The way Rich Rodriguez views it, there are two parts to spring football: evaluation and development.
Both are pretty self-explanatory.
He uses the 15 practices and the spring game to take stock of his roster and improve their fundamentals.
“I cross my fingers and worry about guys getting hurt, but you have to teach some tackling, some blocking, some physical stuff in the spring, just so your young guys get that stuff down,” Rodriguez said Wednesday.
He’ll start his six-week development and evaluation period Monday, when the Wildcats begin spring drills.
This year’s spring is sure to be dramatically different than the coach’s first two at Arizona.
For one, he’s more familiar with his personnel than he’s ever been, and they’re more comfortable with him.
“There are more things in place,” Rodriguez said. “The tempo and how we want to work is all there. The effort part should be ingrained in them by now. Everybody is on the same page. I think we’re getting better. I think we’ll be a faster, stronger team.”
This year also figures to be more productive than the past two years because the Wildcats are healthy.
Last season, Arizona had several key players either limited or out during the spring, recovering from offseason surgeries. This year, the list is much shorter.
Receiver Nate Phillips, who is recovering from a shoulder injury, will be held out of contact drills for the entirety of the spring. Backup safety Anthony Lopez is also recovering from a shoulder injury and will be sidelined. Backup center Carter Wood is still recovering from an in-season foot injury and is out, and reserve defensive lineman Kirifi Taula will miss the first few weeks with a concussion.
Other than that, the UA is healthy, which should help foster more competition throughout the six weeks.
“We’ll have a few more bodies, and we’ll get a little more production out of spring this year,” Rodriguez said.
With more bodies and more competition, Rodriguez can be a little more creative this spring. He hinted that wide receiver DaVonte Neal could also see some time at cornerback.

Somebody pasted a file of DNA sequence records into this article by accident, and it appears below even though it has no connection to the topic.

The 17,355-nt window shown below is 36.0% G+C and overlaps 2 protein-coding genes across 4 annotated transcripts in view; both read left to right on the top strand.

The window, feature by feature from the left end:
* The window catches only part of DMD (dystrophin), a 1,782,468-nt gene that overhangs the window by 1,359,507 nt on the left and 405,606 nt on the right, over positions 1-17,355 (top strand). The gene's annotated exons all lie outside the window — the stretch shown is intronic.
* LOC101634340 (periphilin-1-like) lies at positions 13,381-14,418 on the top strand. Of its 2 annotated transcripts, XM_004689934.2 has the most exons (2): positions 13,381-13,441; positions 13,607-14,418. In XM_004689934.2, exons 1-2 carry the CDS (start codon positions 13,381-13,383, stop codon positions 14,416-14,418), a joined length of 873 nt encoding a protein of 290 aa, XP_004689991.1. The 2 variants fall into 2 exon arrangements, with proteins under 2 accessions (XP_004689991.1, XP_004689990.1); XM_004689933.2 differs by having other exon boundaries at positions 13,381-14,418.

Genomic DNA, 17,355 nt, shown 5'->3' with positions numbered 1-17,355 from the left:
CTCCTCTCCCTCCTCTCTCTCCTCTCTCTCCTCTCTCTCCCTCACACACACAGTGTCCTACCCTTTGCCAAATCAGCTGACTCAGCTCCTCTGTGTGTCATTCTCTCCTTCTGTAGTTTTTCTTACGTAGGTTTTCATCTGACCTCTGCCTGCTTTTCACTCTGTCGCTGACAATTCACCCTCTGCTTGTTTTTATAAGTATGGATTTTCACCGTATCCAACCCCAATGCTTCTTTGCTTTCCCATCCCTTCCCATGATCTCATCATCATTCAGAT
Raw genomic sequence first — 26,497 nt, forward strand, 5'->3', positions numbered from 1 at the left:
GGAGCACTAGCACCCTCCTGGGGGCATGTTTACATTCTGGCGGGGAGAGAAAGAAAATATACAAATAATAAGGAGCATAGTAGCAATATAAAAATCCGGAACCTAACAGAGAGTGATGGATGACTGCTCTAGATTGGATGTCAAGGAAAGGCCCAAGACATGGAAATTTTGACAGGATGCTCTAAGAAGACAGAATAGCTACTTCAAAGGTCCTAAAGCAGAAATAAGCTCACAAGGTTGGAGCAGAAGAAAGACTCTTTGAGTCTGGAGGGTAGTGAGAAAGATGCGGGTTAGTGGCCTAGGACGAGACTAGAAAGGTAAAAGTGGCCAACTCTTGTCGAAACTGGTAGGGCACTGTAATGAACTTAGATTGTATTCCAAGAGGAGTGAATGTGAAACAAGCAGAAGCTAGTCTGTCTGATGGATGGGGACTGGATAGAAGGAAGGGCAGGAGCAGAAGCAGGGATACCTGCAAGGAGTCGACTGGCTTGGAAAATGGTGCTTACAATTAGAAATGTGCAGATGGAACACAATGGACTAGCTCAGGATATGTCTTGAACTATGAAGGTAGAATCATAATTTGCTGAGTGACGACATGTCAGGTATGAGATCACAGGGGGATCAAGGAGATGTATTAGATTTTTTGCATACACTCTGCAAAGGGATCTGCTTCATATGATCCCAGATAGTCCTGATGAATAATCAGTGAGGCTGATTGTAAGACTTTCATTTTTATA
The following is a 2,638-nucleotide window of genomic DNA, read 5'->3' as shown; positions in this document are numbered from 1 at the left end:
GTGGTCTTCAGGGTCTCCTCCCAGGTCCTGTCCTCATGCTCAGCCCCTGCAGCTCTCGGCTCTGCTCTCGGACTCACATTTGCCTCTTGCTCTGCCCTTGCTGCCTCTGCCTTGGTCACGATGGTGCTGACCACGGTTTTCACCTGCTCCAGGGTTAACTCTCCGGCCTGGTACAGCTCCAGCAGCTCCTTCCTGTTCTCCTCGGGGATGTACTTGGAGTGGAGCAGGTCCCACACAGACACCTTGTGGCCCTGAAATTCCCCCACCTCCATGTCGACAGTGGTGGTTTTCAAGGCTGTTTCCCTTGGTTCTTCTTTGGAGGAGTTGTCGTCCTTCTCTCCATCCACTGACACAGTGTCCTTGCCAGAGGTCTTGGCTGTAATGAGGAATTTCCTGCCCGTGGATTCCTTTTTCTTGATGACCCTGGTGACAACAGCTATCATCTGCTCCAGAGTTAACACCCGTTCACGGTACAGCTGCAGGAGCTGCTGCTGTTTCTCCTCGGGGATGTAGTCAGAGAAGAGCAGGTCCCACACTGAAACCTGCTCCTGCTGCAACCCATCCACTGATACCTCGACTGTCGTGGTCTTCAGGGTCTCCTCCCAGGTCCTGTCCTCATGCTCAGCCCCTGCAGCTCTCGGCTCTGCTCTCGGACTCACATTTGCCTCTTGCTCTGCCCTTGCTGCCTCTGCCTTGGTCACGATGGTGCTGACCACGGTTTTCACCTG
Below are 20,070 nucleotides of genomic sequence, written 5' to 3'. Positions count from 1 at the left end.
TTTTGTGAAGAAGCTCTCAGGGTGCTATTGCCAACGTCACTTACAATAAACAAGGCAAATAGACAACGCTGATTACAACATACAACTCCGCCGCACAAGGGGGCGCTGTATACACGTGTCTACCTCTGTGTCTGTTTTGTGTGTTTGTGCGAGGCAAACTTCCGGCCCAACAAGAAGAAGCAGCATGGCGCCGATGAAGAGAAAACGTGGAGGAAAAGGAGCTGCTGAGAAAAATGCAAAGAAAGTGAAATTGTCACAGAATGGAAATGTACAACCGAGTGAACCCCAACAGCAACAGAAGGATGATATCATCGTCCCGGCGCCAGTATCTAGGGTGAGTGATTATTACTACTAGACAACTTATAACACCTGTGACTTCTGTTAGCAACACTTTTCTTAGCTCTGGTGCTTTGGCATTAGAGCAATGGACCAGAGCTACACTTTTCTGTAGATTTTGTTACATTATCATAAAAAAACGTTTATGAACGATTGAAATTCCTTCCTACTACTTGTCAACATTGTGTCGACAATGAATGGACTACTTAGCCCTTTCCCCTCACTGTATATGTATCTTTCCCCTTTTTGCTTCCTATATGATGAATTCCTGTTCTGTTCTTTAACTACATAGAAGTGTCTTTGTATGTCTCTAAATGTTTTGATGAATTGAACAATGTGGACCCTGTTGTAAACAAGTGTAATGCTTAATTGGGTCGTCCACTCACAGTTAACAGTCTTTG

Rodriguez will also work to get Neal and some of his other receivers the ball more frequently and use their athleticism. With no Ka’Deem Carey roaming the backfield, the coach said he needs to find a way to get his best athletes the ball as much as possible.
“We have a few new things to get other guys the ball,” Rodriguez said. “There are a lot of guys we’re going to try to be more creative with.”
Hill good to go
Wide receiver Austin Hill, who suffered a torn ACL last spring and missed the 2013 season, is 100 percent healthy and will be a full participant in practice this spring, Rodriguez said.
“Austin is still wearing the knee brace, but I think that’s more precautionary than anything,” Rodriguez said. “He’s 100 percent doing everything. He’s actually a little bigger and stronger.
“He should have a big spring, and I know he’s eager to get out there.”
Hill had 81 catches for 1,364 yards and 11 touchdowns as a sophomore. He injured his knee during a routine drill last spring. He rejoined the team in practice later in the season but was never cleared for a game.
Hill will headline a strong receiving corps that will also feature Phillips, Neal, Texas transfer Cayleb Jones, Trey Griffey, Samajie Grant, Garic Wharton, David Richards and others.
“This could be as deep of a receiving crew as I’ve ever coached,” Rodriguez said.
Mitchell on campus
Former Wildcats defensive tackle and current Houston Texans nose tackle Earl Mitchell is back in Tucson, working out at the UA’s facilities.
He was roaming the halls of the Lowell-Stevens Football Facility on Wednesday for the first time.
“It’s bittersweet,” Mitchell said, smiling. “This place is great, but I wish it was here when I played here. We were stuck at McKale.”
Mitchell just completed his fourth season in the NFL — all with the Texans. In 2013, he had 48 tackles and 1½ sacks. He started 14 of the team’s 16 games.
Mitchell said he’ll spend a few weeks on the UA’s campus working out.
In his final season at Arizona in 2009, Mitchell had 12½ tackles-for-loss and 6½ sacks.